The next two graphs show the distribution of SC and ST populations respectively as a function of the reservations of the constituencies (population data from http://openbangalore.org).

Rplot03 Rplot02Notice that the constituencies reserved for SCs and STs are among those that have the highest SC and ST populations respectively. The trick in gerrymandering was in terms of distributions between general and OBC constituencies, and among women.

I could put the performance of different parties by reservation categories, and on whether the reservation of a constituency has changed has any effect on results, but (un)fortunately, there aren’t any trends, and consequently there is little information content. Hence I won’t bother putting them in.

Nevertheless, these have been extremely interesting elections. All the postponement, all the drama and court case, and finally the underdog (based on previous trends) winning. Yet, given the structure of the corporation, there is little hope that much good will come of the city in the coming years. And there is nothing in the election results that can alter this.

 

Understanding the by-election results

Kindly note that this post falls under the category of “political gossip” and not under the category of “policy analysis” that this blog is mostly filled with

So the BJP has got trounced in the by elections that were counted yesterday. People have been quick to call this a referendum on Modi’s government and are asking him to change course (each commentator is calling for a change of course in a different direction – possibly with the vector sum of them being nothing). I got an email this morning asking for reasons of the BJP’s poor performance and this is what I wrote back:

So in that one vote that you have, you need to collectively express a range of emotions – like which party you want to form the government, who you want the prime minister to be, who will take best care of your community in your constituency, who is the best person to represent your constituency in the assembly, which local person you can  turn to in times of trouble, etc. (it’s a very long list). So your vote is essentially a weighted average of your emotions in all these aspects.
In the elections in May, thanks to the non-existence of a government for a very long time, the weights given to a stable and strong government at the centre and choice of prime minister shot up. Like crazy. And it was clear before the elections that there was only one party and one man who could offer this kind of a government.
Since the weight given to this factor in the minds of people was so high, it trumped everything else, and even the proverbial lamppost on a BJP ticket (especially in Uttar Pradesh) managed to get elected! And thus we got a party with full majority. And we got the desired man as PM. And we will most likely have a stable  government for the next five years.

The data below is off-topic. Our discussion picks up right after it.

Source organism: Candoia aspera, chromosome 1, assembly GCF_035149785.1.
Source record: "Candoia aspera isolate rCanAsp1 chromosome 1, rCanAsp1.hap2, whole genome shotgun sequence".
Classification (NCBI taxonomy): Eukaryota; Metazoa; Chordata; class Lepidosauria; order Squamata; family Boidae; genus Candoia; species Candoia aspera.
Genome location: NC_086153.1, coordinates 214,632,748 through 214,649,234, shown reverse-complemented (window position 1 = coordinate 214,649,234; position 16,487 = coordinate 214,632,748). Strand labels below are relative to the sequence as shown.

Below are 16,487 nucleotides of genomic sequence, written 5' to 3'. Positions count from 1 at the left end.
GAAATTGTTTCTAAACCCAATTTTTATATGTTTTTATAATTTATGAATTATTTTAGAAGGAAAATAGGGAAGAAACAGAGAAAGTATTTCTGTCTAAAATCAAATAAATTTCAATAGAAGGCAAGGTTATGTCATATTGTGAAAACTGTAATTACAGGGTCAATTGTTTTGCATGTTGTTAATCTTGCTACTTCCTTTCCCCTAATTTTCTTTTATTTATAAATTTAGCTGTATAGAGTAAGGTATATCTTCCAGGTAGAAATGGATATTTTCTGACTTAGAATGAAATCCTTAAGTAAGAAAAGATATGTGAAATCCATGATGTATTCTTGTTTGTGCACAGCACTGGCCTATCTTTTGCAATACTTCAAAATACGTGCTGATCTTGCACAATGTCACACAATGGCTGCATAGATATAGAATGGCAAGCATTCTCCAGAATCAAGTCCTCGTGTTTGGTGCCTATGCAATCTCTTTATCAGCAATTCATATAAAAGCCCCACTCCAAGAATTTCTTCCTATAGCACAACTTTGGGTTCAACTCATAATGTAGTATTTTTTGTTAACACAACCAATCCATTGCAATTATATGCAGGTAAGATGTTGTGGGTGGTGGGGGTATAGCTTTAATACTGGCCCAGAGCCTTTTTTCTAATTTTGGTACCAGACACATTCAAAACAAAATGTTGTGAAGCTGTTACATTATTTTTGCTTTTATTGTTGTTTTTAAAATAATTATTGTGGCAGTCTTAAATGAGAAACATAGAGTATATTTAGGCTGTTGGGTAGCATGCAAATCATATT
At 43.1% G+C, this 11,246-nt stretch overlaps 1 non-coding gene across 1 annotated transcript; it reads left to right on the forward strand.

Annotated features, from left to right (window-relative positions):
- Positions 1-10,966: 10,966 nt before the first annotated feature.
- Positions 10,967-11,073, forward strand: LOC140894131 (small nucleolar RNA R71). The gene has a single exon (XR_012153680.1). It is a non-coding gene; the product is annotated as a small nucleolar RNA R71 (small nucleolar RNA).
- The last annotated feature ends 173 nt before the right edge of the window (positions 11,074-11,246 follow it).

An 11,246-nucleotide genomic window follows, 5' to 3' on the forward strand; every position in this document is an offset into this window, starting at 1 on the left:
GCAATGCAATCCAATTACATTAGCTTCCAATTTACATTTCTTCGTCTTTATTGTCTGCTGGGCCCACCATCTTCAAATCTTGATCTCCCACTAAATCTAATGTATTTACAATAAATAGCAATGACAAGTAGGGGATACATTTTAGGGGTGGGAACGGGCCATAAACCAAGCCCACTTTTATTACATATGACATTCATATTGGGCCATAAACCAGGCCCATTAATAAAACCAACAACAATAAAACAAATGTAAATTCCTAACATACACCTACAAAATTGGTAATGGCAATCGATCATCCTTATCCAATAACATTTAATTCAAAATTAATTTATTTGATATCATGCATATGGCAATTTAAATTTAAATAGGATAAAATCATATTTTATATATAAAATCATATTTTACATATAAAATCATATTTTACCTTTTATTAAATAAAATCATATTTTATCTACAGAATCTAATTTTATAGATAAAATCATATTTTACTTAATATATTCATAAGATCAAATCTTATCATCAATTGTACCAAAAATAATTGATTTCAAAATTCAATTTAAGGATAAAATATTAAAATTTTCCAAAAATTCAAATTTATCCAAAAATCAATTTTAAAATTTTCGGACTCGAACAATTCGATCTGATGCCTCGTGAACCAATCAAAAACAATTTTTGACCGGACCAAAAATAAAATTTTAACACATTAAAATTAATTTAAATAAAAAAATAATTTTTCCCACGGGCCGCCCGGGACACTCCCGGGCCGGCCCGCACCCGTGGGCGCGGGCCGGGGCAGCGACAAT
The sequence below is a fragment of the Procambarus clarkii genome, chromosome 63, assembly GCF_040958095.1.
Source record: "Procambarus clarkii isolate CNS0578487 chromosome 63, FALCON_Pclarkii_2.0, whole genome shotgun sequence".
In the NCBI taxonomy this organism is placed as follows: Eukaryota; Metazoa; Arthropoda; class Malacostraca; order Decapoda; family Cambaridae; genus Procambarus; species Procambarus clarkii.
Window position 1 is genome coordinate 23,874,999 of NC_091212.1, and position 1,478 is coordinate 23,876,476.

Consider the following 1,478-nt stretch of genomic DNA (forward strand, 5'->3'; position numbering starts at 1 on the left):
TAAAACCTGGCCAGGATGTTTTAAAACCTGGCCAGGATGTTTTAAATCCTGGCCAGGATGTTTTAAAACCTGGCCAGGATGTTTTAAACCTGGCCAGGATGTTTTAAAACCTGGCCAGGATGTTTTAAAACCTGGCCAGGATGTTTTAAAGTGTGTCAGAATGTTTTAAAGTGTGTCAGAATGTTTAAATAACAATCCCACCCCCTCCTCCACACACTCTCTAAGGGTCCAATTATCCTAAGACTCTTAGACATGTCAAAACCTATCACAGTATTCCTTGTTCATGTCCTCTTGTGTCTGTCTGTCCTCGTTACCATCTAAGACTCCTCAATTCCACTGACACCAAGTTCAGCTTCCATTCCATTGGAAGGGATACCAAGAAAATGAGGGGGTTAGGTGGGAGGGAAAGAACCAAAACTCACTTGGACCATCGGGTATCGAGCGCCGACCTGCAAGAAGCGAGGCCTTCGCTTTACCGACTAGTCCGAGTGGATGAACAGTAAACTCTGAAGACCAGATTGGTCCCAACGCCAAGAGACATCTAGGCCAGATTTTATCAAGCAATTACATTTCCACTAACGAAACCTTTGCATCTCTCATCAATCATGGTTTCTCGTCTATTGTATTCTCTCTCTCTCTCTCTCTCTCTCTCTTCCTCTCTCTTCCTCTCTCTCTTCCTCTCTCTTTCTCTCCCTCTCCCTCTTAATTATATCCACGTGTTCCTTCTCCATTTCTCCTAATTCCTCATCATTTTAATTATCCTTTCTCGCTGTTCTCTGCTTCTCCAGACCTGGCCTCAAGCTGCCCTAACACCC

A bypoll is different – especially when you have a small number of by polls they simply don’t affect who forms the government and who the prime minister should be. Thus, the weight given to those elements of the vector, which were extremely high in May,were set to zero. Thanks to that, people voted based on the other components – like caste, local dominance, community support and all that. In that respect I’m not surprised at all in terms of the result.
Also it’s not fair to compare the performance in these bye-elections to the party performance in the respective assembly segments in the lok sabha elections. What we should compare these bypolls to is to the parties that held these seats before they fell vacant. The media has once again succeeded in distorting the narrative to come to hopefully desired conclusions?

 

Election Metrics goes international

For those of you who are not particularly aware of it, for the last year and a half I’ve been writing this column called Election Metrics for Mint. It’s basically a quantitative take on elections, and in my estimate I should’ve written over 50 pieces for them so far.

The last two pieces, however, have been different in the sense that I have now moved beyond covering Indian elections to look at elections abroad. In my last but one post, published last month,  i took a look at potential cheating in Afghan elections. (Now I remember linking to that piece from here).

Now, in the latest piece that was published today I look at the forthcoming Scottish referendum, and a recent poll by YouGov in which 47% of respondents said they wanted to vote in favour of independence. I use some binomial jugglery that shows that this translates to a 2.5% chance of a Yes vote, which while insignificant, is an order of magnitude higher than the 0.0004% chance of “Yes” that can be implied from an earlier poll.

I then use the “possible, plausible and probable” framework made famous by Bill Gurley and Aswath Damodaran in their “exchange” in July to show why this poll is significant (it shows that a “Yes” vote is “plausible”, while earlier it was possible but definitely not plausible).